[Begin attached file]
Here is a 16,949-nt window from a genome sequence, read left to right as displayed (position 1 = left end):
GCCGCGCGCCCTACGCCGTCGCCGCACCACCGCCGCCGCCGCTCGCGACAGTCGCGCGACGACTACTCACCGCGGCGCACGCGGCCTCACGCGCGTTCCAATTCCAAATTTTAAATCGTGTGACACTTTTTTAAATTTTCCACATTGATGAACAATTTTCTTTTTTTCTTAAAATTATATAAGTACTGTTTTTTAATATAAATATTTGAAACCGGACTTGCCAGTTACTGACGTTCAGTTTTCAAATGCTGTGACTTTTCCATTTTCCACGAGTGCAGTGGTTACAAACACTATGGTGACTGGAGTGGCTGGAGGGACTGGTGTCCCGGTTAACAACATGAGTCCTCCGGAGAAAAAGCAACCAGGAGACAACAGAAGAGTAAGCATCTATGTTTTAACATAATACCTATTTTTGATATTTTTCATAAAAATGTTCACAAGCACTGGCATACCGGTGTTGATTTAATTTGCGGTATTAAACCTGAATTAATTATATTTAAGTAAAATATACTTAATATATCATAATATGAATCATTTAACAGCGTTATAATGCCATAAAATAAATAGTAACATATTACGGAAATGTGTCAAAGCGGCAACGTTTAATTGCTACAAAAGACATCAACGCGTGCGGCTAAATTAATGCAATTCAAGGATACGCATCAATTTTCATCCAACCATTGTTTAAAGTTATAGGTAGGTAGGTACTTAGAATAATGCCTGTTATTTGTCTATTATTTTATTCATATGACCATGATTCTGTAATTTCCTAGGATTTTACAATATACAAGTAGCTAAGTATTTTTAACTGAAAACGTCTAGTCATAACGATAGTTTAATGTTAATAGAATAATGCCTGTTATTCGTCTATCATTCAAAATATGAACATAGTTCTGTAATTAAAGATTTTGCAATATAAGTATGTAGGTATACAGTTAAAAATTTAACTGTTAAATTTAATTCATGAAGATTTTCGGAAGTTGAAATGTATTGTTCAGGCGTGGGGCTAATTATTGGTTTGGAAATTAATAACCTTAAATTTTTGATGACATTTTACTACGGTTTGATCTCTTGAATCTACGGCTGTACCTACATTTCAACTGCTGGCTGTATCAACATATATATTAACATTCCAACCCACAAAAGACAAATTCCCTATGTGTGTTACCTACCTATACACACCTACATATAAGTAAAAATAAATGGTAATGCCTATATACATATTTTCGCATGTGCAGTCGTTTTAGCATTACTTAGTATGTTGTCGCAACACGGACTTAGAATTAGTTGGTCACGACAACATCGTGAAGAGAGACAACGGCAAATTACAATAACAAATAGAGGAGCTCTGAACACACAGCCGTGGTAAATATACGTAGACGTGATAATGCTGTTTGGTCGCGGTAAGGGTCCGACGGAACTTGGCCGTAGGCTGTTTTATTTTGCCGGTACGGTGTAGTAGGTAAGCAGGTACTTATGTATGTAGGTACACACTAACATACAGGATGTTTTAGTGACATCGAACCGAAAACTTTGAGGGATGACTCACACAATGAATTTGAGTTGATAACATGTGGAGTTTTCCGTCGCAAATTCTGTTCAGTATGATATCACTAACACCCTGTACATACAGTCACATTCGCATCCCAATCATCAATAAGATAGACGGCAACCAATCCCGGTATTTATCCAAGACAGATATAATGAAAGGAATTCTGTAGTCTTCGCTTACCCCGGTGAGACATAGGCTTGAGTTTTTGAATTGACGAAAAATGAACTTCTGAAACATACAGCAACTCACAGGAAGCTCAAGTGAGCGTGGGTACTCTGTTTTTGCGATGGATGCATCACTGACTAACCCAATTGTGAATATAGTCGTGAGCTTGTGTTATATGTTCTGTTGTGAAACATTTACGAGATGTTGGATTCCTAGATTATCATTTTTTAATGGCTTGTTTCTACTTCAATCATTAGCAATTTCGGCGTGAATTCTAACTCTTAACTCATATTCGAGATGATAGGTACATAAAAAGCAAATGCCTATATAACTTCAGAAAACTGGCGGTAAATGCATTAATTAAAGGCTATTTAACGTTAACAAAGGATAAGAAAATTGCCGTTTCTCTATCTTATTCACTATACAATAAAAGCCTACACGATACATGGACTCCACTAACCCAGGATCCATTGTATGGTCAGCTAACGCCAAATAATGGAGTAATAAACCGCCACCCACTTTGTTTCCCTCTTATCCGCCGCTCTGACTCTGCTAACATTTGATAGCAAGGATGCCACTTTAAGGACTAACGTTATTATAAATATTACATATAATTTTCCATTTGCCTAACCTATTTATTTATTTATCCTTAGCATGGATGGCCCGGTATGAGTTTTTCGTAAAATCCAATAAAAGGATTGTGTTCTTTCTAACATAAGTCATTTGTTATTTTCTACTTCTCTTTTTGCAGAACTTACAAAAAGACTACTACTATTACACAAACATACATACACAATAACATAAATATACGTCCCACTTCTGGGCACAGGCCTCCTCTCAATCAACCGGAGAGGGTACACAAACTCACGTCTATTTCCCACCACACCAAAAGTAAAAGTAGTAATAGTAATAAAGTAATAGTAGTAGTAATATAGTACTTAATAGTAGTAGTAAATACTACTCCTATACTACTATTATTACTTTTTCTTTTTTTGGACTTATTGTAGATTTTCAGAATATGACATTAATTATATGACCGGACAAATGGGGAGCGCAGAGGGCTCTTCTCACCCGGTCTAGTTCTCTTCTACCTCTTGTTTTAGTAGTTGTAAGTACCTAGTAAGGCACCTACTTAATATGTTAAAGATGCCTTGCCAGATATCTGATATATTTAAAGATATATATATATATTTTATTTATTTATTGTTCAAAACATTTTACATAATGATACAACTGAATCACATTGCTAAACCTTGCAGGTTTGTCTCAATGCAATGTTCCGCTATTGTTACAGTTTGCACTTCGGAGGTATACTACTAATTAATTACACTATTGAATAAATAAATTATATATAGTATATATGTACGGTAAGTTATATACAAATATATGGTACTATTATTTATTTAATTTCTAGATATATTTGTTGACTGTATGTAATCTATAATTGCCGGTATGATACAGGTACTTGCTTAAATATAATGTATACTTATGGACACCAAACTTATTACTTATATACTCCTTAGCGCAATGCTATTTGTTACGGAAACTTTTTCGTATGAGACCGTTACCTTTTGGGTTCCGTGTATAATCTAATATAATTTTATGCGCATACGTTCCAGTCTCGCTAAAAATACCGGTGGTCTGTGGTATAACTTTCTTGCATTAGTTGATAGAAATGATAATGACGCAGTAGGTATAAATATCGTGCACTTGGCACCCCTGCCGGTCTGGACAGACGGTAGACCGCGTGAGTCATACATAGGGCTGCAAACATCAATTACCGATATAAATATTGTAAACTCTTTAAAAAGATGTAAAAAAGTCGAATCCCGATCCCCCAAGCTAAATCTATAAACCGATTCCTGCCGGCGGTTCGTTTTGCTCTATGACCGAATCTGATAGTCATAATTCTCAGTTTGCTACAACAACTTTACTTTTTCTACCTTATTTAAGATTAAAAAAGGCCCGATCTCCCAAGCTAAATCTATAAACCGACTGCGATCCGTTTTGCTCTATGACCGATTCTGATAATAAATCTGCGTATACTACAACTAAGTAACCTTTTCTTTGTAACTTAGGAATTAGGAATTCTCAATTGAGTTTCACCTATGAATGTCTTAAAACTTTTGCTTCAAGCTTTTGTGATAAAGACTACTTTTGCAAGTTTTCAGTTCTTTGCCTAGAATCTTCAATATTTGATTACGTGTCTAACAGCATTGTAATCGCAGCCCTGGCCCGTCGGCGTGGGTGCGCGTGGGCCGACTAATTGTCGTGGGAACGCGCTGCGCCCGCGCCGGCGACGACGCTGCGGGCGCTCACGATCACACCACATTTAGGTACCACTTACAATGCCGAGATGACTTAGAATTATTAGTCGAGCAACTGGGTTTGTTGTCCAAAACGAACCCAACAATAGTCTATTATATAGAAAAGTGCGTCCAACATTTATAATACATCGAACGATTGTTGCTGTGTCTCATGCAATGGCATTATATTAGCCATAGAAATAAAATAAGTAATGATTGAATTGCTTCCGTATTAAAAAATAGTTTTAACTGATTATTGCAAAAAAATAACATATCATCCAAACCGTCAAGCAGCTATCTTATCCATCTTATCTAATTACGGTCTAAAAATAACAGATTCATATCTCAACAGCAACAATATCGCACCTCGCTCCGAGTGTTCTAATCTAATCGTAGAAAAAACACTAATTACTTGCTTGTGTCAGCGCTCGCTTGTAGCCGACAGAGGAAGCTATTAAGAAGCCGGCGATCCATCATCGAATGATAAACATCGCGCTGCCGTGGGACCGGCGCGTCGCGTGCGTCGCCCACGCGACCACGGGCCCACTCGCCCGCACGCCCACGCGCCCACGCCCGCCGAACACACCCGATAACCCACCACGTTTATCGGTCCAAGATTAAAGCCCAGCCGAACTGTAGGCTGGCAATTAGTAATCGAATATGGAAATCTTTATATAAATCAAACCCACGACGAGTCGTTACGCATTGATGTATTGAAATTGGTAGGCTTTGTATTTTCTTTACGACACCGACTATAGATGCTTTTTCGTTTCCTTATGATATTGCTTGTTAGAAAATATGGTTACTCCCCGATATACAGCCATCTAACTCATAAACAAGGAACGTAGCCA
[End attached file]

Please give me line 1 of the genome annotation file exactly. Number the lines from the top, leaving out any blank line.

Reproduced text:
Here is a 16,949-nt window from a genome sequence, read left to right as displayed (position 1 = left end):